“The grant means greater support for those students already in the cooperative Ph.D. program and greater opportunities for those seeking a Ph.D. in other humanities disciplines within the college such as history, literature, creative writing and music,” said Dr. Glenn Martinez, chair of the Department of Modern Languages and Literature and co-principal investigator of the grant.
The cooperative Ph.D. program in Spanish, called Pathways to the Professoriate, allows students the opportunity to pursue their doctorate in Spanish from UH through advanced interactive courses on the UTPA campus through the use of technologies such as interactive TV (ITV) and Blackboard – a personalized online classroom environment.
“It used to be that the Pathway to the Professoriate for UTPA graduates meant displacing families, going into debt, and disrupting lives,” Martinez said. "With this grant, the Pathway to the Professoriate is opened up to UTPA graduates.”
Martinez said one of the most exciting aspects of the grant is the financial help available to qualified Ph.D. students.
“Funding will be used to provide support for Ph.D. students in the form of tuition fellowships during the regular year and assistantships during summer residences in Houston,” he said. “The grant will also provide funding for the students to work and study on the UH campus during the summer. Last summer, three students went to Houston to take doctoral-level courses. While the students all recognized the educational benefit of the residency, they also expressed the difficulty of making ends meet while in Houston. This new infusion of funding will allow more students to take advantage of summer residency opportunities in Houston.”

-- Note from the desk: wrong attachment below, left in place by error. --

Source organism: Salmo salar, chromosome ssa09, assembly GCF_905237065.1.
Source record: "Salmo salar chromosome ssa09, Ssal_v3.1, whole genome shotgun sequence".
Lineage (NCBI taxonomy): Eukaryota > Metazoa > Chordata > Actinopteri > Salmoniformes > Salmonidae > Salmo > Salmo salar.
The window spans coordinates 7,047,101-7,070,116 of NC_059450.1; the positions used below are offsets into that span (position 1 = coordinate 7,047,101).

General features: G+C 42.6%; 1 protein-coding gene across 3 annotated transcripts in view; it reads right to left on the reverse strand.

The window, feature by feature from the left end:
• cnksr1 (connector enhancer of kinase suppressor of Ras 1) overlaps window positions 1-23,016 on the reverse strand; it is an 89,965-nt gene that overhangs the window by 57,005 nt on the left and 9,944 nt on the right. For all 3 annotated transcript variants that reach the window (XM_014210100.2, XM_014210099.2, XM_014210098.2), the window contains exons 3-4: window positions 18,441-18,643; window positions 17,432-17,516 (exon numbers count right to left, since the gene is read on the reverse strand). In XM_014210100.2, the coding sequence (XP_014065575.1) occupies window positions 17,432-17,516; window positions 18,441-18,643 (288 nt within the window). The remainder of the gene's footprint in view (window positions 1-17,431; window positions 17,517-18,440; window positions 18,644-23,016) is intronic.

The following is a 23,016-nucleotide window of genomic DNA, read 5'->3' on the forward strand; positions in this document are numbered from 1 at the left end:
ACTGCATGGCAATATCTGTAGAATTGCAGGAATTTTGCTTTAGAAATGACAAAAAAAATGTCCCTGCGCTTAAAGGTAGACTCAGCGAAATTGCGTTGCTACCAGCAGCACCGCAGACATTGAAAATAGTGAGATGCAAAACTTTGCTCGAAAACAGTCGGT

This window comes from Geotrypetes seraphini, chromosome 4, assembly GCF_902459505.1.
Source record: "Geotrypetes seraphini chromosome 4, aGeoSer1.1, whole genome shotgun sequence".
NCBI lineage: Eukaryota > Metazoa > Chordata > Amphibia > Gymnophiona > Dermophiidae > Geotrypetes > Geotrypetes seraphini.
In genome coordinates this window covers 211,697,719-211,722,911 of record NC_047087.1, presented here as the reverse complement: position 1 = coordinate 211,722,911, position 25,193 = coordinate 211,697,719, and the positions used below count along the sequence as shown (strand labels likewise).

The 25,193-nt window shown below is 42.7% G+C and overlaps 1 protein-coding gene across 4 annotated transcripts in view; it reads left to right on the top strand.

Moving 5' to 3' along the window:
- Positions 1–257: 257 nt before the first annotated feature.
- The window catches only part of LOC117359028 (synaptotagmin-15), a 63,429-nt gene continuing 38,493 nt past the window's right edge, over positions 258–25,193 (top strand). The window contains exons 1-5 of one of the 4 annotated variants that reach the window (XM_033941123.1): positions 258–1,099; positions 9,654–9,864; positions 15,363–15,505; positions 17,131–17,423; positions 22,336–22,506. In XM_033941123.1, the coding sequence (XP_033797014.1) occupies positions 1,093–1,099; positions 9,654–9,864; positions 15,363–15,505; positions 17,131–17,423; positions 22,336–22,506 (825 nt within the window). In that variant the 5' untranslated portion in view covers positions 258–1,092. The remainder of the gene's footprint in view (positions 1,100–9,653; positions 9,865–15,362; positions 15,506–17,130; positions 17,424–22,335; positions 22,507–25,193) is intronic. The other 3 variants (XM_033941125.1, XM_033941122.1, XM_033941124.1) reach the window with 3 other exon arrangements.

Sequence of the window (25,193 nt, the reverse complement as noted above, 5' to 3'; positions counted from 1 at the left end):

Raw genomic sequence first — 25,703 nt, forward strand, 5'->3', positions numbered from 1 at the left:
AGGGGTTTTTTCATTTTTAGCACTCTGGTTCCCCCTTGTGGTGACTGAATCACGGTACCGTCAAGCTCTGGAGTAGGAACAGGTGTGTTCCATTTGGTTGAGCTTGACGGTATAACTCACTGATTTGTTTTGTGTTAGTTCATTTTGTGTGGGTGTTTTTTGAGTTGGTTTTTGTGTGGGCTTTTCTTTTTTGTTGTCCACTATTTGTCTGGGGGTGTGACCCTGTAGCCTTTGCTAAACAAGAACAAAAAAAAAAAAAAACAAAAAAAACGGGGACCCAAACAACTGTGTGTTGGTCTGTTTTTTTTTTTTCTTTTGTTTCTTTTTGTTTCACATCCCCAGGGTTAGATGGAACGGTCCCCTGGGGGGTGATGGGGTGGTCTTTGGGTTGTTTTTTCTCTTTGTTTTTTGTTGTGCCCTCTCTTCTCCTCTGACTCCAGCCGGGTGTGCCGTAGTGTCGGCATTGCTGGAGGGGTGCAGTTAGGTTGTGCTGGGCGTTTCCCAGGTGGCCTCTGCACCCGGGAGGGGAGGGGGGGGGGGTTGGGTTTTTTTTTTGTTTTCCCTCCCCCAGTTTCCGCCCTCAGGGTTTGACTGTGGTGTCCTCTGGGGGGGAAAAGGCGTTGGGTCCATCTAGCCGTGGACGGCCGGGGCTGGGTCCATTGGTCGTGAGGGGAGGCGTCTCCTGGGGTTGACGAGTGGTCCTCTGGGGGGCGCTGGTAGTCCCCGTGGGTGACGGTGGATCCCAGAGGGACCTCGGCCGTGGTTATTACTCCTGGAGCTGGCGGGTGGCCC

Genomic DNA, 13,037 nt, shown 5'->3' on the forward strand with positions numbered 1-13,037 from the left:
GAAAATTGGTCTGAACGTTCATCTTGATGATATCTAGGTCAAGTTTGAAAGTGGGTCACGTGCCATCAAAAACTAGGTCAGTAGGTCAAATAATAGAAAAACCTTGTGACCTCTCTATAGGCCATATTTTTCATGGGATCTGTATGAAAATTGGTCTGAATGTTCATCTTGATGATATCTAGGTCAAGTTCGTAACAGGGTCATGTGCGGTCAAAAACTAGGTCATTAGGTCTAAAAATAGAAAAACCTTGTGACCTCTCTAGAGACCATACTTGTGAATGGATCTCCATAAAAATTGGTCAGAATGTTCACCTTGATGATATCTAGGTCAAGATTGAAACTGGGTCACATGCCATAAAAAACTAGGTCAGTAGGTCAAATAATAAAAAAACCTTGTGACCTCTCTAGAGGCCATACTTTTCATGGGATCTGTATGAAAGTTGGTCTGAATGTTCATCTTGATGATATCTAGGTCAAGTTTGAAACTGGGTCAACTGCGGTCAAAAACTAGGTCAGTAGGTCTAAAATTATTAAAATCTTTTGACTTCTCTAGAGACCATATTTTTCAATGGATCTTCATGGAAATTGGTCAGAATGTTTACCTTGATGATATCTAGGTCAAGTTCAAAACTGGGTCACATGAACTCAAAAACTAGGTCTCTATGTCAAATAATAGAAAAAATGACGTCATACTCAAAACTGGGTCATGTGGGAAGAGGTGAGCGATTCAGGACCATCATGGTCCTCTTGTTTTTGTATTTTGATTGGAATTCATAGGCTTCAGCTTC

Martinez said approximately $120,000 of the total grant funding is earmarked for tuition fellowships.
The funds will also enhance library collections in key areas and equip a videoconference-ready doctoral seminar room in the College of Arts and Humanities.
“While cooperative Ph.D. students have access to all of the electronic resources of UH libraries, they are often disadvantaged by the lack of certain advanced-level print materials,” Martinez said. “The grant will address this need.”
Money will also go to support networking opportunities between the graduate faculty at UH and UTPA, and to conduct an extensive program evaluation so the UTPA/UH model for collaborative doctoral education can become a model for the development of doctoral-level educational opportunities at Hispanic Serving Institutions around the country.
“UTPA has long been at a disadvantage for developing doctoral-level educational opportunities in the arts and humanities for the people of the Rio Grande Valley,” Martinez said. “This grant will make it possible for UTPA to demonstrate the superior level of its faculty and the quality of its students. Within the next four years, UTPA students will be entering the faculty ranks as Ph.D.s in universities across the country. When this happens, UTPA will be in a solid position to build its own stand-alone doctoral programs in a variety of humanities disciplines.”
The grant was co-authored with Dr. Nicolás Kanellos, Brown Foundation professor of Hispanic Studies at UH, and technology support was provided by Raul Saenz, UTPA’s video network supervisor, and his staff, as well as Jane LeMaster, executive director of the Center for Online Learning, Teaching and Technology, and her staff. FIPSE grants support innovative educational reform projects that can serve as national models for the improvement of postsecondary education.
For more information about the cooperative Ph.D. program in Spanish or to apply, contact Martinez at 956/381-3441.